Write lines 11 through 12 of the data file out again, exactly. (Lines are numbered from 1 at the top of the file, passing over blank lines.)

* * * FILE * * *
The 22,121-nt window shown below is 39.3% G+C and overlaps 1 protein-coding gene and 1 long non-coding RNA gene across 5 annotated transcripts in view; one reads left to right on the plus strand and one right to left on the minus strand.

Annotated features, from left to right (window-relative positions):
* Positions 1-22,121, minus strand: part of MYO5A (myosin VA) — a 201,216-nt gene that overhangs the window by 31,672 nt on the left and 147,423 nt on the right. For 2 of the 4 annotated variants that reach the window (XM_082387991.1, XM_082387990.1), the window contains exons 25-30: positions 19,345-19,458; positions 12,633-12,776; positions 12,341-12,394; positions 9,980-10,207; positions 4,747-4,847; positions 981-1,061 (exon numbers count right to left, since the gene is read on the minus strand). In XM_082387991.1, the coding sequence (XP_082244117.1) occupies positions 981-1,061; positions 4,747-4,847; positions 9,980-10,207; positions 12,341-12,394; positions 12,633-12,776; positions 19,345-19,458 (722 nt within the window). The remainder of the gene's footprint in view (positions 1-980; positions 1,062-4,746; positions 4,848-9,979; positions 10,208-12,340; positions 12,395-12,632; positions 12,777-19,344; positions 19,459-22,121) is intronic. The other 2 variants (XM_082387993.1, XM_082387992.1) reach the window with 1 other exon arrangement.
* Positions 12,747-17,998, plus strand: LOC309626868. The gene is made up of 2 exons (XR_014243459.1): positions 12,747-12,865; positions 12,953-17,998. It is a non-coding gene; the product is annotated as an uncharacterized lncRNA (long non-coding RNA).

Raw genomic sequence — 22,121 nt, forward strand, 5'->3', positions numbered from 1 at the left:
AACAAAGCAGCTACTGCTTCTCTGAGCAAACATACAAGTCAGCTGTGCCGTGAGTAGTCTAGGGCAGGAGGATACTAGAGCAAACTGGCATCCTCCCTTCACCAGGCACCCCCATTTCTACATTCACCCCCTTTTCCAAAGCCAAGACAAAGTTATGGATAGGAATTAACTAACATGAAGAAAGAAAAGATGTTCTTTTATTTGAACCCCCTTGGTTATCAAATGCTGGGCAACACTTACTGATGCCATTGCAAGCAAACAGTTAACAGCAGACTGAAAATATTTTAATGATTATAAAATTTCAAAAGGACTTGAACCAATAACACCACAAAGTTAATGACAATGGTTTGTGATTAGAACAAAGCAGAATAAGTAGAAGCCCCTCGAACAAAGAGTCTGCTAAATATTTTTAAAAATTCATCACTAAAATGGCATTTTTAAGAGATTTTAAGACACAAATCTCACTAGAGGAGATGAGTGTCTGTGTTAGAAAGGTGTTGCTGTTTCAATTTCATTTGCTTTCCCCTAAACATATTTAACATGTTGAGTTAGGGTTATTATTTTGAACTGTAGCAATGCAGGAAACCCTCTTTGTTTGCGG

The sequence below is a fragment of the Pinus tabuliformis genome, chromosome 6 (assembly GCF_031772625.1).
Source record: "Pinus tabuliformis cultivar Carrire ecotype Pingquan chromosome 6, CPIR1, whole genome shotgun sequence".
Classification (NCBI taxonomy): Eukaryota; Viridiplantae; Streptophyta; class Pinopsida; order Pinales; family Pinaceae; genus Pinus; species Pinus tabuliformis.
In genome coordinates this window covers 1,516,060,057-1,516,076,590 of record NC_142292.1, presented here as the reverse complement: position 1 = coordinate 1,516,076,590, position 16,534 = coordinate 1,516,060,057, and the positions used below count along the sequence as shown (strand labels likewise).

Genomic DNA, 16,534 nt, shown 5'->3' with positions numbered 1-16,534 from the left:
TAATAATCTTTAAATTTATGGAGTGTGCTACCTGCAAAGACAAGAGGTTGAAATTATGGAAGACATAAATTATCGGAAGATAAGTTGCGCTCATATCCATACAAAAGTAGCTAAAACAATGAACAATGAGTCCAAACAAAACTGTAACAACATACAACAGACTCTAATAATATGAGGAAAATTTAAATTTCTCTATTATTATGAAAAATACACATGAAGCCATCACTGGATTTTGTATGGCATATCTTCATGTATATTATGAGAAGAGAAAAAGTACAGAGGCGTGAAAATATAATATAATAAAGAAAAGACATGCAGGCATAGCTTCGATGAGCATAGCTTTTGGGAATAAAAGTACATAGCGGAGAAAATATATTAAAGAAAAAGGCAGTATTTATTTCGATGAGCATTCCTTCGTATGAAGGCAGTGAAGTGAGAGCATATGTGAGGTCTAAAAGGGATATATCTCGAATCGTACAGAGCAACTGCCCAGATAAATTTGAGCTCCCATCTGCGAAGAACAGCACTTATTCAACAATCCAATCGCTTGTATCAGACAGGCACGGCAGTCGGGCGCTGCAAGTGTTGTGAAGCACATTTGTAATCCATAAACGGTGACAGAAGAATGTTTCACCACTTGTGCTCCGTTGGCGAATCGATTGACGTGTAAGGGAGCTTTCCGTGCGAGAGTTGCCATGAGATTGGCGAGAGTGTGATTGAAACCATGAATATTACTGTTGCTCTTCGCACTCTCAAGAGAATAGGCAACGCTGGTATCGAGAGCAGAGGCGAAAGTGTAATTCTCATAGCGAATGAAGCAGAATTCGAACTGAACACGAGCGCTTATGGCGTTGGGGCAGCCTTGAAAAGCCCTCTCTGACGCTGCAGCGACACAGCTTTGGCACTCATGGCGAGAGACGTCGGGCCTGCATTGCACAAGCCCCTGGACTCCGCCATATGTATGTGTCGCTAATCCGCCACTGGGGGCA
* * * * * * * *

Genomic DNA, 16,534 nt, shown 5'->3' with positions numbered 1-16,534 from the left:
TAATAATCTTTAAATTTATGGAGTGTGCTACCTGCAAAGACAAGAGGTTGAAATTATGGAAGACATAAATTATCGGAAGATAAGTTGCGCTCATATCCATACAAAAGTAGCTAAAACAATGAACAATGAGTCCAAACAAAACTGTAACAACATACAACAGACTCTAATAATATGAGGAAAATTTAAATTTCTCTATTATTATGAAAAATACACATGAAGCCATCACTGGATTTTGTATGGCATATCTTCATGTATATTATGAGAAGAGAAAAAGTACAGAGGCGTGAAAATATAATATAATAAAGAAAAGACATGCAGGCATAGCTTCGATGAGCATAGCTTTTGGGAATAAAAGTACATAGCGGAGAAAATATATTAAAGAAAAAGGCAGTATTTATTTCGATGAGCATTCCTTCGTATGAAGGCAGTGAAGTGAGAGCATATGTGAGGTCTAAAAGGGATATATCTCGAATCGTACAGAGCAACTGCCCAGATAAATTTGAGCTCCCATCTGCGAAGAACAGCACTTATTCAACAATCCAATCGCTTGTATCAGACAGGCACGGCAGTCGGGCGCTGCAAGTGTTGTGAAGCACATTTGTAATCCATAAACGGTGACAGAAGAATGTTTCACCACTTGTGCTCCGTTGGCGAATCGATTGACGTGTAAGGGAGCTTTCCGTGCGAGAGTTGCCATGAGATTGGCGAGAGTGTGATTGAAACCATGAATATTACTGTTGCTCTTCGCACTCTCAAGAGAATAGGCAACGCTGGTATCGAGAGCAGAGGCGAAAGTGTAATTCTCATAGCGAATGAAGCAGAATTCGAACTGAACACGAGCGCTTATGGCGTTGGGGCAGCCTTGAAAAGCCCTCTCTGACGCTGCAGCGACACAGCTTTGGCACTCATGGCGAGAGACGTCGGGCCTGCATTGCACAAGCCCCTGGACTCCGCCATATGTATGTGTCGCTAATCCGCCACTGGGGGCA